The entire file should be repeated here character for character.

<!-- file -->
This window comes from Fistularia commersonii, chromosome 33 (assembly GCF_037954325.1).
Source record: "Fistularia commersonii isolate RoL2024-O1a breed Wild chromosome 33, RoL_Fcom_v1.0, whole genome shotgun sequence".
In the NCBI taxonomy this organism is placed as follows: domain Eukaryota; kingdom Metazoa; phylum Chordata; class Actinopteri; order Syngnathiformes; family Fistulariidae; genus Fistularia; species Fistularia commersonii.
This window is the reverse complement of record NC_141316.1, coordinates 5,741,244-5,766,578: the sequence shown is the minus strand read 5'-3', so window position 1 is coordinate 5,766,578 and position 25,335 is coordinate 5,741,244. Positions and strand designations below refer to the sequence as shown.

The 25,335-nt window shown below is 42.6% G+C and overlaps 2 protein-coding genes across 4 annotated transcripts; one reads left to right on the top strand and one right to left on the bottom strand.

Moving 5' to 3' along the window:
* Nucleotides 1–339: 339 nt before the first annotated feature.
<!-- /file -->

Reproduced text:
This window comes from Fistularia commersonii, chromosome 33 (assembly GCF_037954325.1).
Source record: "Fistularia commersonii isolate RoL2024-O1a breed Wild chromosome 33, RoL_Fcom_v1.0, whole genome shotgun sequence".
In the NCBI taxonomy this organism is placed as follows: domain Eukaryota; kingdom Metazoa; phylum Chordata; class Actinopteri; order Syngnathiformes; family Fistulariidae; genus Fistularia; species Fistularia commersonii.
This window is the reverse complement of record NC_141316.1, coordinates 5,741,244-5,766,578: the sequence shown is the minus strand read 5'-3', so window position 1 is coordinate 5,766,578 and position 25,335 is coordinate 5,741,244. Positions and strand designations below refer to the sequence as shown.

The 25,335-nt window shown below is 42.6% G+C and overlaps 2 protein-coding genes across 4 annotated transcripts; one reads left to right on the top strand and one right to left on the bottom strand.

Moving 5' to 3' along the window:
* Nucleotides 1–339: 339 nt before the first annotated feature.